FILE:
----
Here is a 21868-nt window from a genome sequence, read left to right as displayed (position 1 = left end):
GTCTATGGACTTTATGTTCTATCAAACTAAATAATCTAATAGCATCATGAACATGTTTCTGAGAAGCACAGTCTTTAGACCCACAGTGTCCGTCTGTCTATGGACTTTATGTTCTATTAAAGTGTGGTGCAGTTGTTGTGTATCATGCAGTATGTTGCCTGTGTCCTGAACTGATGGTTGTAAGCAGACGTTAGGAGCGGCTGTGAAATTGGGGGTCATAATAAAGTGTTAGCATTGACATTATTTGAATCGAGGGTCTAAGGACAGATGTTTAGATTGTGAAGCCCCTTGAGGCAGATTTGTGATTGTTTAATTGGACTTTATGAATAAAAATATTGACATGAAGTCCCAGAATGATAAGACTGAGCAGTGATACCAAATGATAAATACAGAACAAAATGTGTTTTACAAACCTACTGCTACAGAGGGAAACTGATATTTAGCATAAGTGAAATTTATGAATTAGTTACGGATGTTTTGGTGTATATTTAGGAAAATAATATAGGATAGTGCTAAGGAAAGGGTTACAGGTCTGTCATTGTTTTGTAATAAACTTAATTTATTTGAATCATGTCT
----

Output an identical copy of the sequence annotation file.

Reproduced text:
Here is a 21868-nt window from a genome sequence, read left to right as displayed (position 1 = left end):
GTCTATGGACTTTATGTTCTATCAAACTAAATAATCTAATAGCATCATGAACATGTTTCTGAGAAGCACAGTCTTTAGACCCACAGTGTCCGTCTGTCTATGGACTTTATGTTCTATTAAAGTGTGGTGCAGTTGTTGTGTATCATGCAGTATGTTGCCTGTGTCCTGAACTGATGGTTGTAAGCAGACGTTAGGAGCGGCTGTGAAATTGGGGGTCATAATAAAGTGTTAGCATTGACATTATTTGAATCGAGGGTCTAAGGACAGATGTTTAGATTGTGAAGCCCCTTGAGGCAGATTTGTGATTGTTTAATTGGACTTTATGAATAAAAATATTGACATGAAGTCCCAGAATGATAAGACTGAGCAGTGATACCAAATGATAAATACAGAACAAAATGTGTTTTACAAACCTACTGCTACAGAGGGAAACTGATATTTAGCATAAGTGAAATTTATGAATTAGTTACGGATGTTTTGGTGTATATTTAGGAAAATAATATAGGATAGTGCTAAGGAAAGGGTTACAGGTCTGTCATTGTTTTGTAATAAACTTAATTTATTTGAATCATGTCT